I tried to find stills that conveyed how the film felt, but it was impossible.


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The Humane Representation of Thought

The Humane Representation of Thought

The Humane Representation of Thought on Vimeo



“The wrong way to understand a system is to talk about it. The write way is to model and explore it.”


“People are using these very old tools, explaining and convincing through reasoning and rhetoric, instead of the newer tools, evidence and explorable models.”


I first saw this before I learned about Dynamicland. Now that I know about Dynamicland, obviously I can see where Victor was going with this talk. But when I first saw it, I found the actual depictions of what it would be like to work in this vision very hard to grasp. I saw the image of the man manipulating a wing that was hovering in mid air. I suppose I imagined a sort of hologram that he had somehow sketched and imbued with behavior by waving his hands. But of course, this was not only not what Victor was driving at, by thinking of something ethereal and projected, I was actually driving in the opposite direction from the one he intended.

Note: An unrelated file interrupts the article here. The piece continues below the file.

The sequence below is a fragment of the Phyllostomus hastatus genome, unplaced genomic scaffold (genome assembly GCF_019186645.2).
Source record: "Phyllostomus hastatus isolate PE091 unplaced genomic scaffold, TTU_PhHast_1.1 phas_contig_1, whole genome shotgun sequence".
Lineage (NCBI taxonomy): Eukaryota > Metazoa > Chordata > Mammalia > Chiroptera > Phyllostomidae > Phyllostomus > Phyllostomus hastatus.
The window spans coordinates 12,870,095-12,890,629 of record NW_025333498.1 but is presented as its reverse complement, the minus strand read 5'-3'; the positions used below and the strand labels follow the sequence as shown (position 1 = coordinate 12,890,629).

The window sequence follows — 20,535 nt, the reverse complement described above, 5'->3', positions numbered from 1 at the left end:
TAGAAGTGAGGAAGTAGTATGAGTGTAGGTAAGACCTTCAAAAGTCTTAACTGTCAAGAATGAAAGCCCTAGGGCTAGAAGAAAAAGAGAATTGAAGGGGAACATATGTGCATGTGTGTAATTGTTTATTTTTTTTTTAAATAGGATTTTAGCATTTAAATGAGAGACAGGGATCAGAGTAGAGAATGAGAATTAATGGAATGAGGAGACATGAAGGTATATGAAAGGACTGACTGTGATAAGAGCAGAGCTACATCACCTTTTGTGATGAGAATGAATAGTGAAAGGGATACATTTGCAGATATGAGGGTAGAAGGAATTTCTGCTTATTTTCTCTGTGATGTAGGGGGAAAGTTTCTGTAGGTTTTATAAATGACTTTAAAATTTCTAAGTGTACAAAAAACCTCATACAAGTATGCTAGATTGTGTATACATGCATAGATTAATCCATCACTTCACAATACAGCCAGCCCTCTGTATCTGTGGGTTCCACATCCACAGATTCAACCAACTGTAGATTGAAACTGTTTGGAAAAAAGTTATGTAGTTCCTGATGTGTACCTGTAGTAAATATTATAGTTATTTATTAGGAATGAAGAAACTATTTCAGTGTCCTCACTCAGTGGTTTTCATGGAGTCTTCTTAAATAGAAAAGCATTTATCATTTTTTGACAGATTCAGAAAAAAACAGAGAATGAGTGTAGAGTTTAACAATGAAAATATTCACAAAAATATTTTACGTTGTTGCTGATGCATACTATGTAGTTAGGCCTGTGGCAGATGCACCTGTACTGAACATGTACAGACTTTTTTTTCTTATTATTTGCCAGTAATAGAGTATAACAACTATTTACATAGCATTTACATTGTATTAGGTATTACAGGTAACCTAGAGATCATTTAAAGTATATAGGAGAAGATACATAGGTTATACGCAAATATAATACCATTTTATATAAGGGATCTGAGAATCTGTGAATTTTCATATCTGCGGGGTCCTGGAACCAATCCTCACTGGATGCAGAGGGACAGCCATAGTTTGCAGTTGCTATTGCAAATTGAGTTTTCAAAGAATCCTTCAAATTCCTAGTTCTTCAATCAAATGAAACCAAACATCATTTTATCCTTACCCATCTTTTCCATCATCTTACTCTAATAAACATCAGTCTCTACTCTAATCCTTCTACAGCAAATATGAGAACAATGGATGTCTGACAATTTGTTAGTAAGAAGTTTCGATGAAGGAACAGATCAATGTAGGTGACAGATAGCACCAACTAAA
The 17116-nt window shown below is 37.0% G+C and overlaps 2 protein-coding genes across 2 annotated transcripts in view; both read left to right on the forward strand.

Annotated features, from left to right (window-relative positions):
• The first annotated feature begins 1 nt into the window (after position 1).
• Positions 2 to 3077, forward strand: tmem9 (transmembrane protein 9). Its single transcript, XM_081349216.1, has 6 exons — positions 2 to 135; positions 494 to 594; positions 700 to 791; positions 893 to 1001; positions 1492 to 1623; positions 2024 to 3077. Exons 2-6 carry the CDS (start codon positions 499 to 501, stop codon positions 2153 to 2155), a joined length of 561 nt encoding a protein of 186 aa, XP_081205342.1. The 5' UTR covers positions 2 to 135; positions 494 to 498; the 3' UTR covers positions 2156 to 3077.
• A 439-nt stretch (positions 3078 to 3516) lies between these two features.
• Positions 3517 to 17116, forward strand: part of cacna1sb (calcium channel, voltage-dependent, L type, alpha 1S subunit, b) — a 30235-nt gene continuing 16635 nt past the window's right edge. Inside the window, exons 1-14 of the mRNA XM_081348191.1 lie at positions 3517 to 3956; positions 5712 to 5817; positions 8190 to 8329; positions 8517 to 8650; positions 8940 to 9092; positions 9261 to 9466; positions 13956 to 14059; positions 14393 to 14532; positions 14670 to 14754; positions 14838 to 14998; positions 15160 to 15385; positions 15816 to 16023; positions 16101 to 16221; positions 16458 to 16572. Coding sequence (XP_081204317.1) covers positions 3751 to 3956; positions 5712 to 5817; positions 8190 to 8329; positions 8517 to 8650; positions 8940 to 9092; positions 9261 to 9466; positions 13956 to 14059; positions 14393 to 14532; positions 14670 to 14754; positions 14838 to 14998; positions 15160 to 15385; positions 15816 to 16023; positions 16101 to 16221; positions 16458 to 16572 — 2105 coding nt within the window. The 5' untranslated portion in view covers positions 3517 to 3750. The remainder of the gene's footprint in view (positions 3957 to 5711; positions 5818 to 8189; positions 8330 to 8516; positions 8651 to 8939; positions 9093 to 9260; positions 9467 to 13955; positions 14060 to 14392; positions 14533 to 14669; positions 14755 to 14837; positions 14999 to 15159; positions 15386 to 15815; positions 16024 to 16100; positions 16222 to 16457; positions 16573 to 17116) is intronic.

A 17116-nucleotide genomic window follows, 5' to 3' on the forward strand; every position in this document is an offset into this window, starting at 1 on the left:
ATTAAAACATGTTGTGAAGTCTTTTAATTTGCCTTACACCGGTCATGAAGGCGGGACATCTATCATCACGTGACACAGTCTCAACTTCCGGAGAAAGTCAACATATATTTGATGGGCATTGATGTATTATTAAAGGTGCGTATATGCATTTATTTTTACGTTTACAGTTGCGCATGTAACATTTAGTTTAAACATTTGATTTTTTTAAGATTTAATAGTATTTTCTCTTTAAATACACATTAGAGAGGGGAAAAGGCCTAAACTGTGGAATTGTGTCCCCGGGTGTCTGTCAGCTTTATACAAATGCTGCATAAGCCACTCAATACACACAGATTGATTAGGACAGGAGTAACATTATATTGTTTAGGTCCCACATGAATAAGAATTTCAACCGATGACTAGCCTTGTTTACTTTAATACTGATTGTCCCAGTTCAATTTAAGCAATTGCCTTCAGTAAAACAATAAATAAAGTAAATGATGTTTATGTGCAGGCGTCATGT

Seeing it again now, I still don't have a very clear picture is my mind of what the realization of this vision would look like. Dynamicland, though it's a big step closer, is still a long way away.


But I maybe understand better how to think about this sort of vision. Ignore the irreality of it. Just take it at face value. Think about what traits the thing must have in order to enable the experience you want. Depict those traits. Though it is very hard to believe they could be created, it's perfectly possible to imagine using them. Focus on what traits they should have and what it would be like to use them, not the details of how to make them come true.


The traits: You somehow create a model in a few seconds. You somehow show the provenance of the model's assumptions. You somehow make a space that can spatially and tactilely embody a book.


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Natural History Museum

Natural History Museum

My Dad and I looked at this brilliant diagram that divided fish up by their distinguishing mechanical features: